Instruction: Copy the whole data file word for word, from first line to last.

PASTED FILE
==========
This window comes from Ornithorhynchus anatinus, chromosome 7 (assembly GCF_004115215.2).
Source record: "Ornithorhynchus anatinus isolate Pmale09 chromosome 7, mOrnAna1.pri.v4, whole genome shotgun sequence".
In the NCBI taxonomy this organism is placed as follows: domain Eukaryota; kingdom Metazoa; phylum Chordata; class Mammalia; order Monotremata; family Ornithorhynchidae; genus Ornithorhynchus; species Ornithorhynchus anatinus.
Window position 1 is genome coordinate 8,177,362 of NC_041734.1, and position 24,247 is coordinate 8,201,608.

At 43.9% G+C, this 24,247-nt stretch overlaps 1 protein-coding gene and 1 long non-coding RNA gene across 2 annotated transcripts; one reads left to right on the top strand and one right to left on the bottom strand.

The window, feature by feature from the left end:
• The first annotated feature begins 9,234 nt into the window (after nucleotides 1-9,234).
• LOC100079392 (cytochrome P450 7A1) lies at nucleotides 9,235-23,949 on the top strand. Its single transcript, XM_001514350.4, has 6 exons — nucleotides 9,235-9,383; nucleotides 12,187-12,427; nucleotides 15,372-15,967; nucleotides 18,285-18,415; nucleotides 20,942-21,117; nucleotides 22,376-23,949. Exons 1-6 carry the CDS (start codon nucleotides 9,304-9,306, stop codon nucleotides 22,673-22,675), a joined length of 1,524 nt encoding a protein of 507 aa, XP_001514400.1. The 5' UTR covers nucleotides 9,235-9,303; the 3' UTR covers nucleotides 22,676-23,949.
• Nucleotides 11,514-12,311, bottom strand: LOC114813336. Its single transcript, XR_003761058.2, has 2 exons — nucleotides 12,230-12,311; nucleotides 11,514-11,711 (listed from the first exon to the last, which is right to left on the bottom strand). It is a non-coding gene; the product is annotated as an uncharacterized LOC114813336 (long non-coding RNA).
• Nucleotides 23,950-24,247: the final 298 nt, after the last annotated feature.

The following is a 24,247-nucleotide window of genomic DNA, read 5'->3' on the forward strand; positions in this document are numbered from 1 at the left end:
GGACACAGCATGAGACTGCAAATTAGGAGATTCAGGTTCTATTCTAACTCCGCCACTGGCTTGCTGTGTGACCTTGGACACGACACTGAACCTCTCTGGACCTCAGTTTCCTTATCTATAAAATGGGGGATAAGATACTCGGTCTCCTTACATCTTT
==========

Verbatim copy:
This window comes from Ornithorhynchus anatinus, chromosome 7 (assembly GCF_004115215.2).
Source record: "Ornithorhynchus anatinus isolate Pmale09 chromosome 7, mOrnAna1.pri.v4, whole genome shotgun sequence".
In the NCBI taxonomy this organism is placed as follows: domain Eukaryota; kingdom Metazoa; phylum Chordata; class Mammalia; order Monotremata; family Ornithorhynchidae; genus Ornithorhynchus; species Ornithorhynchus anatinus.
Window position 1 is genome coordinate 8,177,362 of NC_041734.1, and position 24,247 is coordinate 8,201,608.

At 43.9% G+C, this 24,247-nt stretch overlaps 1 protein-coding gene and 1 long non-coding RNA gene across 2 annotated transcripts; one reads left to right on the top strand and one right to left on the bottom strand.

The window, feature by feature from the left end:
• The first annotated feature begins 9,234 nt into the window (after nucleotides 1-9,234).
• LOC100079392 (cytochrome P450 7A1) lies at nucleotides 9,235-23,949 on the top strand. Its single transcript, XM_001514350.4, has 6 exons — nucleotides 9,235-9,383; nucleotides 12,187-12,427; nucleotides 15,372-15,967; nucleotides 18,285-18,415; nucleotides 20,942-21,117; nucleotides 22,376-23,949. Exons 1-6 carry the CDS (start codon nucleotides 9,304-9,306, stop codon nucleotides 22,673-22,675), a joined length of 1,524 nt encoding a protein of 507 aa, XP_001514400.1. The 5' UTR covers nucleotides 9,235-9,303; the 3' UTR covers nucleotides 22,676-23,949.
• Nucleotides 11,514-12,311, bottom strand: LOC114813336. Its single transcript, XR_003761058.2, has 2 exons — nucleotides 12,230-12,311; nucleotides 11,514-11,711 (listed from the first exon to the last, which is right to left on the bottom strand). It is a non-coding gene; the product is annotated as an uncharacterized LOC114813336 (long non-coding RNA).
• Nucleotides 23,950-24,247: the final 298 nt, after the last annotated feature.

The following is a 24,247-nucleotide window of genomic DNA, read 5'->3' on the forward strand; positions in this document are numbered from 1 at the left end:
GGACACAGCATGAGACTGCAAATTAGGAGATTCAGGTTCTATTCTAACTCCGCCACTGGCTTGCTGTGTGACCTTGGACACGACACTGAACCTCTCTGGACCTCAGTTTCCTTATCTATAAAATGGGGGATAAGATACTCGGTCTCCTTACATCTTT